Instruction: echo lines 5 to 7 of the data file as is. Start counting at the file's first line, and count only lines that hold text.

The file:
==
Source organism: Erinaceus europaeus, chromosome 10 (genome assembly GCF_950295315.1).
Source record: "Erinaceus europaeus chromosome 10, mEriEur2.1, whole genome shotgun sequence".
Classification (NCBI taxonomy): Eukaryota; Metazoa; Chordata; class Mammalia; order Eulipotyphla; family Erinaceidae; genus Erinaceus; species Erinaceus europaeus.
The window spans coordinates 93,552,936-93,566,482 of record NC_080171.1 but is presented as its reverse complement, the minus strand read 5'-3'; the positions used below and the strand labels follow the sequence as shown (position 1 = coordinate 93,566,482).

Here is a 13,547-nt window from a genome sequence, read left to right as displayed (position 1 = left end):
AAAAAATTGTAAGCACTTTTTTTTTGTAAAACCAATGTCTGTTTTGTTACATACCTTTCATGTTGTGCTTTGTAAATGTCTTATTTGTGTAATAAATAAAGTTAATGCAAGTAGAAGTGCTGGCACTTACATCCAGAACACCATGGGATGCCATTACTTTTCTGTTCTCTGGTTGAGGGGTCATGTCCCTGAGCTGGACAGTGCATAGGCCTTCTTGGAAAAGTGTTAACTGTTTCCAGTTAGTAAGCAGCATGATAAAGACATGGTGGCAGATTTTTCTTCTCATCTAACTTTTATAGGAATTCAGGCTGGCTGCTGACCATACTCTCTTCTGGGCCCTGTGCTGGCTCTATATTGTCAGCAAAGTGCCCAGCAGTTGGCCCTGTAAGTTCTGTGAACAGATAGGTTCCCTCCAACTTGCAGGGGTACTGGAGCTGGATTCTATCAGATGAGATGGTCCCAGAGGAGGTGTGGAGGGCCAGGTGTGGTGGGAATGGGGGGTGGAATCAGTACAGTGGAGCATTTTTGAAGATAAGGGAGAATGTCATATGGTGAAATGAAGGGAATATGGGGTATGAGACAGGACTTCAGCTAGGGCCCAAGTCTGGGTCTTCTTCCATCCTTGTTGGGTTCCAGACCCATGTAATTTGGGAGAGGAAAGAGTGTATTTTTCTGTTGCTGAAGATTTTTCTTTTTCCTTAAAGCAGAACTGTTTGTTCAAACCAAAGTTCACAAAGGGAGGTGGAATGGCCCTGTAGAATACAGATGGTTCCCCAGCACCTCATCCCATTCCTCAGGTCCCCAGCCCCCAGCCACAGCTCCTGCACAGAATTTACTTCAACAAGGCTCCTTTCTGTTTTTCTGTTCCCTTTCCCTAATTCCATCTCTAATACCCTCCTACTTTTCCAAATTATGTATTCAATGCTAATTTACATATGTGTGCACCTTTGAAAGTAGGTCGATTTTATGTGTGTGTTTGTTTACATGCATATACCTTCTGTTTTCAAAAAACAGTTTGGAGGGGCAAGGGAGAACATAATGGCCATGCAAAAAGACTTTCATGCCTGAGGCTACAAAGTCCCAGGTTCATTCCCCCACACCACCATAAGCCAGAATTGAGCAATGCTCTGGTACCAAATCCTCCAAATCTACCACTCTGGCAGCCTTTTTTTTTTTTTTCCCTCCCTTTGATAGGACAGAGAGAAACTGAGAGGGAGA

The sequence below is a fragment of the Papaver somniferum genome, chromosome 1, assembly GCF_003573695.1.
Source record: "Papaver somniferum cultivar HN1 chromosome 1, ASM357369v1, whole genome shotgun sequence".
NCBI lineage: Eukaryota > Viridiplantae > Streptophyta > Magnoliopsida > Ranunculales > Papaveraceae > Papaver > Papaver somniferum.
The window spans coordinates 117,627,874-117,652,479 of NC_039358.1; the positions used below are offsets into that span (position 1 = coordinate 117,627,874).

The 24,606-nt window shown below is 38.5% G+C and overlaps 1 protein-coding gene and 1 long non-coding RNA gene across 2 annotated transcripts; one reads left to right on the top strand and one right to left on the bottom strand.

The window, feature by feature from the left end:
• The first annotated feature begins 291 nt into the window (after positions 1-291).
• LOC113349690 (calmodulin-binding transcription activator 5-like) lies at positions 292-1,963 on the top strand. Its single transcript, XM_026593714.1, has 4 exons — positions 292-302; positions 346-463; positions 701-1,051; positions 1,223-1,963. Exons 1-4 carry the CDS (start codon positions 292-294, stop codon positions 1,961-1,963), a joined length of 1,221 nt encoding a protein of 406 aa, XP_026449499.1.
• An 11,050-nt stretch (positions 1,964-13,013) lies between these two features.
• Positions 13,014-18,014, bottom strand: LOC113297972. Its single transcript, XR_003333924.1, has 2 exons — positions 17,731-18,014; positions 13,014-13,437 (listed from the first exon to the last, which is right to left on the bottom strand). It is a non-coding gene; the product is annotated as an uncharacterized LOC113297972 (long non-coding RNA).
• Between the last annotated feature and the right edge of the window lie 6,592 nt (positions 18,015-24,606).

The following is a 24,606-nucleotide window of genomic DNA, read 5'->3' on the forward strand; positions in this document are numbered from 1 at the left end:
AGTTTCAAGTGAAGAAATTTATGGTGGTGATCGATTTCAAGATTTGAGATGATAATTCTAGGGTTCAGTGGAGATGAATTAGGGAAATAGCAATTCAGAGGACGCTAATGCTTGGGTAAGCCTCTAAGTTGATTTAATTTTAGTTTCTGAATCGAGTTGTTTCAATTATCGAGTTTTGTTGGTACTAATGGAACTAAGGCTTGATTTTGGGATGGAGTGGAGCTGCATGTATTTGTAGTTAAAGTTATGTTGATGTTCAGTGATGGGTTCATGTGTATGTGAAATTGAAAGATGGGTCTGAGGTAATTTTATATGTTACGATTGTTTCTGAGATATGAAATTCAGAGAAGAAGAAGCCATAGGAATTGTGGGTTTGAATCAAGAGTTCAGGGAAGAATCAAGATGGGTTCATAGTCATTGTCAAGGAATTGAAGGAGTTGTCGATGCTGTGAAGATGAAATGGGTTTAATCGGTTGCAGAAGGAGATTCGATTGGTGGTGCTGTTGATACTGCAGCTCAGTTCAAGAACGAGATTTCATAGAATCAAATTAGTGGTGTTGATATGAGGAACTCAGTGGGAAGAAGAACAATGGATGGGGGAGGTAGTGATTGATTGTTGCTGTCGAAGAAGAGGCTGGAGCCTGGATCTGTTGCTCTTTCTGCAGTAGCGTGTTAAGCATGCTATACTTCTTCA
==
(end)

Here is a 13,547-nt window from a genome sequence, read left to right as displayed (position 1 = left end):
AAAAAATTGTAAGCACTTTTTTTTTGTAAAACCAATGTCTGTTTTGTTACATACCTTTCATGTTGTGCTTTGTAAATGTCTTATTTGTGTAATAAATAAAGTTAATGCAAGTAGAAGTGCTGGCACTTACATCCAGAACACCATGGGATGCCATTACTTTTCTGTTCTCTGGTTGAGGGGTCATGTCCCTGAGCTGGACAGTGCATAGGCCTTCTTGGAAAAGTGTTAACTGTTTCCAGTTAGTAAGCAGCATGATAAAGACATGGTGGCAGATTTTTCTTCTCATCTAACTTTTATAGGAATTCAGGCTGGCTGCTGACCATACTCTCTTCTGGGCCCTGTGCTGGCTCTATATTGTCAGCAAAGTGCCCAGCAGTTGGCCCTGTAAGTTCTGTGAACAGATAGGTTCCCTCCAACTTGCAGGGGTACTGGAGCTGGATTCTATCAGATGAGATGGTCCCAGAGGAGGTGTGGAGGGCCAGGTGTGGTGGGAATGGGGGGTGGAATCAGTACAGTGGAGCATTTTTGAAGATAAGGGAGAATGTCATATGGTGAAATGAAGGGAATATGGGGTATGAGACAGGACTTCAGCTAGGGCCCAAGTCTGGGTCTTCTTCCATCCTTGTTGGGTTCCAGACCCATGTAATTTGGGAGAGGAAAGAGTGTATTTTTCTGTTGCTGAAGATTTTTCTTTTTCCTTAAAGCAGAACTGTTTGTTCAAACCAAAGTTCACAAAGGGAGGTGGAATGGCCCTGTAGAATACAGATGGTTCCCCAGCACCTCATCCCATTCCTCAGGTCCCCAGCCCCCAGCCACAGCTCCTGCACAGAATTTACTTCAACAAGGCTCCTTTCTGTTTTTCTGTTCCCTTTCCCTAATTCCATCTCTAATACCCTCCTACTTTTCCAAATTATGTATTCAATGCTAATTTACATATGTGTGCACCTTTGAAAGTAGGTCGATTTTATGTGTGTGTTTGTTTACATGCATATACCTTCTGTTTTCAAAAAACAGTTTGGAGGGGCAAGGGAGAACATAATGGCCATGCAAAAAGACTTTCATGCCTGAGGCTACAAAGTCCCAGGTTCATTCCCCCACACCACCATAAGCCAGAATTGAGCAATGCTCTGGTACCAAATCCTCCAAATCTACCACTCTGGCAGCCTTTTTTTTTTTTTTCCCTCCCTTTGATAGGACAGAGAGAAACTGAGAGGGAGA

The sequence below is a fragment of the Papaver somniferum genome, chromosome 1, assembly GCF_003573695.1.